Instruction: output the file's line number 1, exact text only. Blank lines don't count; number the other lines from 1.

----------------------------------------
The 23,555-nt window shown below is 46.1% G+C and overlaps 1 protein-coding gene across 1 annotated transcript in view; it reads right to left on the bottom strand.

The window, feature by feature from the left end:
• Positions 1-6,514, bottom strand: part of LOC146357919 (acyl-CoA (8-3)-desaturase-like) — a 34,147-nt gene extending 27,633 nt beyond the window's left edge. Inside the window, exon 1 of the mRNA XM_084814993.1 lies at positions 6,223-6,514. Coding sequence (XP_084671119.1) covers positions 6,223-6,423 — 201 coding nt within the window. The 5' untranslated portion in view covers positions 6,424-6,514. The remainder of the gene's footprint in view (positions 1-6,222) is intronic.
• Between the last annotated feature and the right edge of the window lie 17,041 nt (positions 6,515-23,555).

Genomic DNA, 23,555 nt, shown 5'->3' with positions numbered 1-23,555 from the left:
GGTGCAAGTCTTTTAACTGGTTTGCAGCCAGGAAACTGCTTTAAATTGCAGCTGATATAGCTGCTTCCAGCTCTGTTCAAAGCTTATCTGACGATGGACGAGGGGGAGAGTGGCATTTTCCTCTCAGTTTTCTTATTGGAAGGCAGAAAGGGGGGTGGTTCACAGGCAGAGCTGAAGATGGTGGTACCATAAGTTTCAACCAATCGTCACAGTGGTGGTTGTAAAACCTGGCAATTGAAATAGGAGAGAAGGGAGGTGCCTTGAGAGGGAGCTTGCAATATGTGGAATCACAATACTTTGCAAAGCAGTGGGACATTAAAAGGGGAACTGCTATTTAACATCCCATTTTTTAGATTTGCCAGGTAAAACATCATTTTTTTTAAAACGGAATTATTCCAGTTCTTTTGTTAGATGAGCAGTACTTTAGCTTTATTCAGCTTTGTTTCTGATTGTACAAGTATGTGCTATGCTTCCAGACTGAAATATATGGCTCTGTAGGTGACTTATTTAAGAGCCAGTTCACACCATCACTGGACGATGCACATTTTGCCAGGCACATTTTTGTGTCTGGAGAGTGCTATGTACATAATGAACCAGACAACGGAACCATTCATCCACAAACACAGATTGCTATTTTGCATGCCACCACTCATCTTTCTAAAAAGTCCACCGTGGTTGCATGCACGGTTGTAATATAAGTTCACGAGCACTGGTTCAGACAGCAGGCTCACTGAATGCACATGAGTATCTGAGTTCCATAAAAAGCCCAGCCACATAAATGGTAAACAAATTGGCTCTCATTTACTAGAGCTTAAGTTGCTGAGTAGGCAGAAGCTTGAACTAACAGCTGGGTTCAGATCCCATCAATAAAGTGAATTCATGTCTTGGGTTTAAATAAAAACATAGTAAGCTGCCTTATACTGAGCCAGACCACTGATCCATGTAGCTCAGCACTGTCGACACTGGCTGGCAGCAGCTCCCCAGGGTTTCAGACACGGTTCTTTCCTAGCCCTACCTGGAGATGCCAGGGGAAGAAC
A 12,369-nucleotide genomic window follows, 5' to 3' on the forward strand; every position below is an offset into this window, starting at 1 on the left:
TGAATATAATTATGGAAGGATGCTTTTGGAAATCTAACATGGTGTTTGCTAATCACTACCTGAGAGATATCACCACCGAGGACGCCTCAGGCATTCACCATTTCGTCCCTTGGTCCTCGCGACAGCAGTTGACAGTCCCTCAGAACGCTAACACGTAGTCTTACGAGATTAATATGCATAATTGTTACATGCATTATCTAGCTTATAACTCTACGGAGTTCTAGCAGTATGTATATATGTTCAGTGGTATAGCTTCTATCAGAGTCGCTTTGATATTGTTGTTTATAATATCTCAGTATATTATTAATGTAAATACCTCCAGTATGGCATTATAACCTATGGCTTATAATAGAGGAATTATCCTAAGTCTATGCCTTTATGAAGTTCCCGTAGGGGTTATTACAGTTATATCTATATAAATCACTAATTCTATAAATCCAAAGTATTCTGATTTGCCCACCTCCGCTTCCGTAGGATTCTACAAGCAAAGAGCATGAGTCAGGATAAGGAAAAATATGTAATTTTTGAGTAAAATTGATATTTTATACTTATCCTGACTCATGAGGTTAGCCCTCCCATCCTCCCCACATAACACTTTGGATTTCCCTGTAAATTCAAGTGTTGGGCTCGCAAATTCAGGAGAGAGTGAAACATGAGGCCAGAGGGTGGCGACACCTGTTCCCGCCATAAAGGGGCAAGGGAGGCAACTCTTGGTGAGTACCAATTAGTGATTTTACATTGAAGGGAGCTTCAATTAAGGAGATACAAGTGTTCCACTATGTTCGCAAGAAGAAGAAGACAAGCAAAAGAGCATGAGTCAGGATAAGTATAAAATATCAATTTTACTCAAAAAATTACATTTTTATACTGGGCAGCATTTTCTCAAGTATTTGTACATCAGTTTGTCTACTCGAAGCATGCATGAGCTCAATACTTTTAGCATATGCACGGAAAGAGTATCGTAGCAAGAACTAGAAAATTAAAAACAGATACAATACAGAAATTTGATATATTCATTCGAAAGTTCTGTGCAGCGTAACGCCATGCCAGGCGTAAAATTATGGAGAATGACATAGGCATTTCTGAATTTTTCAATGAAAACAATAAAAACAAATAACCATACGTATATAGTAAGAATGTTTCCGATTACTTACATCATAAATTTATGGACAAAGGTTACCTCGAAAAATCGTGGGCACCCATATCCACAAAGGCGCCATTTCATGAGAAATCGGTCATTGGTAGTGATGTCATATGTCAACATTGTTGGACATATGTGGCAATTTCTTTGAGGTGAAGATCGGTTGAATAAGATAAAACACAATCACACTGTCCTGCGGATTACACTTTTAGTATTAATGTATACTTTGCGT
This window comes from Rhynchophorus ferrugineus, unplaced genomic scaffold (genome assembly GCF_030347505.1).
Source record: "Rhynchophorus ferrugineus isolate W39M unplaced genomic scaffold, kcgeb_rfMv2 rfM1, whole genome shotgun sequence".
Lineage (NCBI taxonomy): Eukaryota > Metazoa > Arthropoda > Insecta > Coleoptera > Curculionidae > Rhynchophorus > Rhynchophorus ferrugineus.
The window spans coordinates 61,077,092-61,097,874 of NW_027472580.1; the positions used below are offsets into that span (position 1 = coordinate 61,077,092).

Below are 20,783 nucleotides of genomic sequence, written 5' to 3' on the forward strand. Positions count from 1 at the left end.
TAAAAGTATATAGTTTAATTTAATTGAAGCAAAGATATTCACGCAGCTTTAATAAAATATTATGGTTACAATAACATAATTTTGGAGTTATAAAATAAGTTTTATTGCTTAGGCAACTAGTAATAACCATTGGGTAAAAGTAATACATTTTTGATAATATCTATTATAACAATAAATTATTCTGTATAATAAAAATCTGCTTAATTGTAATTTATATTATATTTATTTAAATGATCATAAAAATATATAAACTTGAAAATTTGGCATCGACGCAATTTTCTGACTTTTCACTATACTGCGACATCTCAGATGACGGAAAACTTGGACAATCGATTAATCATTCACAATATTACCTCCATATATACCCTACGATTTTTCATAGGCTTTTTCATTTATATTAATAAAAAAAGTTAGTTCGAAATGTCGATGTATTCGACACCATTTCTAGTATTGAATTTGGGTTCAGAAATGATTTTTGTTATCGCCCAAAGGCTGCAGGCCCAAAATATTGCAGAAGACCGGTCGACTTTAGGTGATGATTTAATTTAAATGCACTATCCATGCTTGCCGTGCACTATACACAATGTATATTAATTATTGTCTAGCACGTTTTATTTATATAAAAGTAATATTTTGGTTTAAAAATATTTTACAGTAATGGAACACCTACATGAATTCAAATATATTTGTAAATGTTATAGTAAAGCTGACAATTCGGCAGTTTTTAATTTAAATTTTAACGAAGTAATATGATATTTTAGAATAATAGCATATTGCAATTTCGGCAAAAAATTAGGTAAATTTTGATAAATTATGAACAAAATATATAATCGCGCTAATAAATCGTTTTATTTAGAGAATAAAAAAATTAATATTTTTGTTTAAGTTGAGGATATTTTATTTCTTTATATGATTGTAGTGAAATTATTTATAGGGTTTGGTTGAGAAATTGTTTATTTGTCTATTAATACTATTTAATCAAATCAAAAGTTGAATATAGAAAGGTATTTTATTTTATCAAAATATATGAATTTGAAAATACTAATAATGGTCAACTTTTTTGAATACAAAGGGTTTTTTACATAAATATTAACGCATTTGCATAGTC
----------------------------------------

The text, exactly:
The 23,555-nt window shown below is 46.1% G+C and overlaps 1 protein-coding gene across 1 annotated transcript in view; it reads right to left on the bottom strand.